5 persons have voted this message useful



Cainntear
Pentaglot
Senior Member
Scotland
linguafrankly.blogsp
Joined 5747 days ago

4399 posts - 7687 votes 
Speaks: Lowland Scots, English*, French, Spanish, Scottish Gaelic
Studies: Catalan, Italian, German, Irish, Welsh

 
 Message 24 of 62
24 May 2010 at 9:54pm | IP Logged 
mcjon77,

A large part of your success with Pimsleur for French may be down to the fact that it addressed the gaps in your school classes (which never give you enough practice time). Spanish is an easy language for an English speaker, particularly so once you've learnt some French too.

You may well find that learning something very different like Tagalog or Thai will be a very different experience.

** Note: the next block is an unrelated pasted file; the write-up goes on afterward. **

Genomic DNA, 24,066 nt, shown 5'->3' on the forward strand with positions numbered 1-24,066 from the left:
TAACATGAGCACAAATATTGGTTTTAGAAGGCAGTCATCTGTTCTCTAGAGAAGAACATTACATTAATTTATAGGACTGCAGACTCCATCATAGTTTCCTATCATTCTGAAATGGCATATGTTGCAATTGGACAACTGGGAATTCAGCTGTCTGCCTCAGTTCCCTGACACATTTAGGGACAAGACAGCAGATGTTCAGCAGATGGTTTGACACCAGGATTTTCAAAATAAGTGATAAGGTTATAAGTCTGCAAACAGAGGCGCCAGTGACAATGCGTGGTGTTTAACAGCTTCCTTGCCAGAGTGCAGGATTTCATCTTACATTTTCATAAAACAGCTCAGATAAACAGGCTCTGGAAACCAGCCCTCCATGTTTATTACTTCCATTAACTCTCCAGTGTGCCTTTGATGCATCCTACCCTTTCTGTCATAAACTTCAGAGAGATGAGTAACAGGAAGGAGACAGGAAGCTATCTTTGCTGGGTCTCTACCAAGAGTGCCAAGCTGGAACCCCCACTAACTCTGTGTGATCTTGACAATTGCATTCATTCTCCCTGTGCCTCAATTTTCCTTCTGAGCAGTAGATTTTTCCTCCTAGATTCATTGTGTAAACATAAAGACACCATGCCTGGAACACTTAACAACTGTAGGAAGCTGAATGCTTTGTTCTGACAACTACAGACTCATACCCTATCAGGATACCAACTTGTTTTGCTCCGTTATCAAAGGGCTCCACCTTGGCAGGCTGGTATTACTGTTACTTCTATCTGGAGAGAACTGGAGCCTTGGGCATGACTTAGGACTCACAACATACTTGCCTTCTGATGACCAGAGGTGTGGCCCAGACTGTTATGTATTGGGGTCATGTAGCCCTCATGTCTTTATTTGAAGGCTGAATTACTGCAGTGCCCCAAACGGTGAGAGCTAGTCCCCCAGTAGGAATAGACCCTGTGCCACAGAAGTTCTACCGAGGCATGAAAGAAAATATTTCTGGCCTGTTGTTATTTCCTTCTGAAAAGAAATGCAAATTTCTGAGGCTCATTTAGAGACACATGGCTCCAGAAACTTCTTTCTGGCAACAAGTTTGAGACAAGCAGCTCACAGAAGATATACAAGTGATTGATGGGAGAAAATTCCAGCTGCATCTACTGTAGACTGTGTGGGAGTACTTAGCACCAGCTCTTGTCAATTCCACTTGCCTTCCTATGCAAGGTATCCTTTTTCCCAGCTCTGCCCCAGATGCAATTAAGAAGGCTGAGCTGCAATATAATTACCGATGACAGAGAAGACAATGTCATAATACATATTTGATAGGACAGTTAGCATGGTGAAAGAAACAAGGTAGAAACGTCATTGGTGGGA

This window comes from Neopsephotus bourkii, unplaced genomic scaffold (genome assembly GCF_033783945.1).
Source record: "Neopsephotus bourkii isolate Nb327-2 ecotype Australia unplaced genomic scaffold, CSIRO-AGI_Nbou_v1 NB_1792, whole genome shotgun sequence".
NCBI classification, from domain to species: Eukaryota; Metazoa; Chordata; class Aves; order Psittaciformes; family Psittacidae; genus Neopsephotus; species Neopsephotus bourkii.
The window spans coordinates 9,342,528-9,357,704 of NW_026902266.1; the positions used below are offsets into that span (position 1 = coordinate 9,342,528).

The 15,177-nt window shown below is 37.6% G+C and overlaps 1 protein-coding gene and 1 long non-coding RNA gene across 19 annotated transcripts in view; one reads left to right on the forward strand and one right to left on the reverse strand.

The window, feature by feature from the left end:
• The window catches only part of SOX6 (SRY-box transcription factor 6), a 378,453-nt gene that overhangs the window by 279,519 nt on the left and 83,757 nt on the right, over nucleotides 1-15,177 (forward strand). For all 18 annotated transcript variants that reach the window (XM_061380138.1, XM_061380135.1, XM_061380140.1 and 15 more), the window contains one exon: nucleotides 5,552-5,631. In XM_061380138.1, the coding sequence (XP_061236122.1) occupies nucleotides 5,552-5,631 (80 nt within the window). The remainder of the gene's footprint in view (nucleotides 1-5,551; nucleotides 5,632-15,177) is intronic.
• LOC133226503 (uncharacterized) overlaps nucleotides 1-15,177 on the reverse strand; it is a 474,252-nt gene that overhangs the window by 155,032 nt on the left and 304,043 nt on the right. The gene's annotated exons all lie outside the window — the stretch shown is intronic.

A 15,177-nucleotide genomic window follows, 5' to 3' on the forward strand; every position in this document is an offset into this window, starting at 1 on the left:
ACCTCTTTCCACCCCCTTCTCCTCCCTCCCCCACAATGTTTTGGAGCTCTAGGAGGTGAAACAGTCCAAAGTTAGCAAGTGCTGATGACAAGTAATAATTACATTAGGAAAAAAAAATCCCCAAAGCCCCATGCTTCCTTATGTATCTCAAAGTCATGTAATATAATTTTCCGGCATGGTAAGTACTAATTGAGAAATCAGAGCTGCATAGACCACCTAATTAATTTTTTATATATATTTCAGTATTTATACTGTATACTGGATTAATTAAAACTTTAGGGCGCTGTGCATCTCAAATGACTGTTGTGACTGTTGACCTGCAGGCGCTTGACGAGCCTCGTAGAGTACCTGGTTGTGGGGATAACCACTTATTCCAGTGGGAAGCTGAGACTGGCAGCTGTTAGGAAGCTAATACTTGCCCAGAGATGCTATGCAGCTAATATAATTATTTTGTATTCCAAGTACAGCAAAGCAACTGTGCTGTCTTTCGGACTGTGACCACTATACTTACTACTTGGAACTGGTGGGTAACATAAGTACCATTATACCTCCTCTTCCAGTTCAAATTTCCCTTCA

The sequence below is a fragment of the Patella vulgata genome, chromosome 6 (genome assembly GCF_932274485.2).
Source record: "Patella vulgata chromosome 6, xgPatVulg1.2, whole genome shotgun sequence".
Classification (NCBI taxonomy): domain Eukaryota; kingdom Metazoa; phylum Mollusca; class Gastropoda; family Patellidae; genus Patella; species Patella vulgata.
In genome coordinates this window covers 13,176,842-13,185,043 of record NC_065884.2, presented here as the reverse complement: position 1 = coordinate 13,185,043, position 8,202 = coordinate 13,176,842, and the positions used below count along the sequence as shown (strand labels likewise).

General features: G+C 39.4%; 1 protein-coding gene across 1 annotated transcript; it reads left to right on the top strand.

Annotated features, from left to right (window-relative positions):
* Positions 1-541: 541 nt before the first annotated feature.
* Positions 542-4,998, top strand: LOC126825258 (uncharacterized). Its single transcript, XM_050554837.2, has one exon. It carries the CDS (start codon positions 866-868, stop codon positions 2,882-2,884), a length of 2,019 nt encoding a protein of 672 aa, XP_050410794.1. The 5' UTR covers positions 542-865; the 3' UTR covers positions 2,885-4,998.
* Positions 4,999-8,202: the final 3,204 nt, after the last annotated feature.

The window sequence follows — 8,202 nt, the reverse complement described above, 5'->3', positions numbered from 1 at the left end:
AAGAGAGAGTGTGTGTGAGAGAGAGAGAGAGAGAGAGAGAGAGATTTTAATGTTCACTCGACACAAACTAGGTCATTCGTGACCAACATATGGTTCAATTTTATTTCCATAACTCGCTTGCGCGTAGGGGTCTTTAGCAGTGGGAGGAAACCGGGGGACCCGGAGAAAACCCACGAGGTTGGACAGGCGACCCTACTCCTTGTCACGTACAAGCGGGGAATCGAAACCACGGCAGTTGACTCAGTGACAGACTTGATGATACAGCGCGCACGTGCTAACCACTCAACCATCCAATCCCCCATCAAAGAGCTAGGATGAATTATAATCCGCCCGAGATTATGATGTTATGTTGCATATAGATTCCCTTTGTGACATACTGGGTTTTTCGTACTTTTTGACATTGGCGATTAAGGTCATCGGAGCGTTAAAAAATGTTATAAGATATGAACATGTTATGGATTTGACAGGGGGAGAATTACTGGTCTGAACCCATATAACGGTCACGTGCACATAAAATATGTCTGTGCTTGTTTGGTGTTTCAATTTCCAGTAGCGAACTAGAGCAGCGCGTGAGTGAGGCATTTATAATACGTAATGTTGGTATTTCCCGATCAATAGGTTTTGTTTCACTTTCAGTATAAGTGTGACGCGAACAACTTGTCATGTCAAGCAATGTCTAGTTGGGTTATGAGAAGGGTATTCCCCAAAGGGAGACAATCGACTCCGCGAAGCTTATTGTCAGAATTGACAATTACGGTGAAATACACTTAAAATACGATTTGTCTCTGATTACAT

I've tried various Pimsleur short courses (the library had them and it seemed an easy way to satisfy my "language wanderlust") and the only ones I completed were the Portuguese and Irish ones, because I had enough Spanish and (Scottish) Gaelic to get a handle on what was happening. Vietnamese, on the other hand, I gave up on 10 minutes in because I was just getting too much new information in one go and I couldn't remember anything.


1 person has voted this message useful



This discussion contains 62 messages over 8 pages: << Prev 1 24 5 6 7 8  Next >>


Post ReplyPost New Topic Printable version Printable version

You cannot post new topics in this forum - You cannot reply to topics in this forum - You cannot delete your posts in this forum
You cannot edit your posts in this forum - You cannot create polls in this forum - You cannot vote in polls in this forum


This page was generated in 0.4395 seconds.


DHTML Menu By Milonic JavaScript
Copyright 2024 FX Micheloud - All rights reserved
No part of this website may be copied by any means without my written authorization.